COLUMBUS, Ohio (WCMH) – A ribbon-cutting ceremony held Tuesday morning marks the official opening of the new Mid-Ohio Market at St. Stephen’s Community House in South Linden.

The market is backed by the Mid-Ohio Food Collective, which provides all the items at no cost. The idea behind this location and the four other Mid-Ohio markets is to help families make ends meet.

The director of the Food Nutrition Center at St. Stephen’s, Raymond Rhone, expects to serve at least 750 families a week. Once things get rolling, he thinks that number will be more like 1,000 families over the course of five days.

“The goal is to truly make this feel like a family-owned market, essentially where they know it’s a welcoming space,” Rhone said. “It’s a safe space you can come in, get your food, and don’t have to feel any type of way about it.”

Rhone knows a thing or two about helping families who need a boost; he’s in his fourth year as food nutrition coordinator at St. Stephen’s, located at 1500 East 17th Avenue.

“There are situations where life happens, you’re kind of down on your luck and you got to choose between the bills and food, so that’s what we’re here for, to bridge that gap,” he said.

This is where the new Mid-Ohio Market comes in. It will replace the old warehouse-style pantry that’s served generations of families. Workers and volunteers would fill boxes and deliver them curbside.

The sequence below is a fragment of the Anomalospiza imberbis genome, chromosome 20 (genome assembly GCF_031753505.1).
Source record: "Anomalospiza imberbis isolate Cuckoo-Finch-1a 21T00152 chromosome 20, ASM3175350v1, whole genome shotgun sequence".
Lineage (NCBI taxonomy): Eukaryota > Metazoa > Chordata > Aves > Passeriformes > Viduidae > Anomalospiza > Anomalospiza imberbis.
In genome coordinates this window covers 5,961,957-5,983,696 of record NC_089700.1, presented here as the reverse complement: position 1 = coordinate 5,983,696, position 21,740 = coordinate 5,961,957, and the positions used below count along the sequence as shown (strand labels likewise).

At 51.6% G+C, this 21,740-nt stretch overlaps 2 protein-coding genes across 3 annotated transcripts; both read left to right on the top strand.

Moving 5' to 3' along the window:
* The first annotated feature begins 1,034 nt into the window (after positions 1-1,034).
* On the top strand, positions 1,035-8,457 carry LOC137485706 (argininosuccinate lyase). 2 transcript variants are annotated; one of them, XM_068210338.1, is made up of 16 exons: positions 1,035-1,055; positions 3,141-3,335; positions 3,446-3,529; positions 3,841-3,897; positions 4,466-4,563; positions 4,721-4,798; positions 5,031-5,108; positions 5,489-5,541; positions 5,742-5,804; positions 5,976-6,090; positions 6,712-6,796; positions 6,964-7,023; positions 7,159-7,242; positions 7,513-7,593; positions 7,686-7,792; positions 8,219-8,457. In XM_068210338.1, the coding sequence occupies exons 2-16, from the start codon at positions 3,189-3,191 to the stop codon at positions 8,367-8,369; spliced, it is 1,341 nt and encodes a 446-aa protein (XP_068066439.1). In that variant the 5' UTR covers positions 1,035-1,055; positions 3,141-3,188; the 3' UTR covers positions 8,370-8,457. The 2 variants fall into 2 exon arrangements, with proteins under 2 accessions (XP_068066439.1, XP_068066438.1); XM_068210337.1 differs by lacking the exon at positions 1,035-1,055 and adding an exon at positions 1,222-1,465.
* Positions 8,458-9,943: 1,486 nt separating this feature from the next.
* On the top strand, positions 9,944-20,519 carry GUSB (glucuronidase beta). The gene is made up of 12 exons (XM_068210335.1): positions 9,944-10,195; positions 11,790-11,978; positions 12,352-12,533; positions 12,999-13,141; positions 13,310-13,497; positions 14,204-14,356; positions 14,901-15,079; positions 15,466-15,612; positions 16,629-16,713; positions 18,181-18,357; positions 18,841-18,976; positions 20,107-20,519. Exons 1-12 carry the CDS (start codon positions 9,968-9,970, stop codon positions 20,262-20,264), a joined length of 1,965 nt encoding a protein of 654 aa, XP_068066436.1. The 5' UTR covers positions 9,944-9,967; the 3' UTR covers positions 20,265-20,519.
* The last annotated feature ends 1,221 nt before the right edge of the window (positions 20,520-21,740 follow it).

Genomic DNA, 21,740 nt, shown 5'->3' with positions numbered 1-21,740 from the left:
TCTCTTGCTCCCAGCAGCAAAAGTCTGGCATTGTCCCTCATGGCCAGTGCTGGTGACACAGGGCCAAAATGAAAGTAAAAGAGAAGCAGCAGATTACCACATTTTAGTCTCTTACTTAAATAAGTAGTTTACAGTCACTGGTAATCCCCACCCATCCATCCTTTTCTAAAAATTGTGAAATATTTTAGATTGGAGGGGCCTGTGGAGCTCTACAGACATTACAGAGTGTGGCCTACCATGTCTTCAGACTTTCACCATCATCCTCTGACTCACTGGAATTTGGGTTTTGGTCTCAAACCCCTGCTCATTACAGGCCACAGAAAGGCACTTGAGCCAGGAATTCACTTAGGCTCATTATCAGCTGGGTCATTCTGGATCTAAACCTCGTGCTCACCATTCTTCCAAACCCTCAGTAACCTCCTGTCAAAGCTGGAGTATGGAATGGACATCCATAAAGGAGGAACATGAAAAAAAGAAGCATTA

Rhone expects approximately 200 families from all parts of Franklin County to visit each day, Monday through Friday, selecting produce, meat, and even some personal hygiene items.

“If you open up a food box and there’s items in there that you can’t eat or you won’t eat, for whatever the reason may be, that’ll be disappointing and that’s your box for the week, so you’ll have to find another resource; spend time, money, gas,” he said. “This Mid-Ohio Market Transition is great because they get to come in, see what we have available, and they can get exactly what they want.”

Tuesday’s ribbon-cutting ceremony means the Mid-Ohio Market is officially open for business. While there are carts and items on the shelves, visitors won’t find a cash register in the market; all costs are covered.

“We think this transition will be beneficial for all those customers,” Rhone said.

Shoppers will notice each item will have a number on top of the shelf or on the cooler; the number will determine the maximum amount of the product consumers can take.

Each market also connects people to various services like healthcare, housing support, job training, and more. For more information on the Mid-Ohio Markets, click here.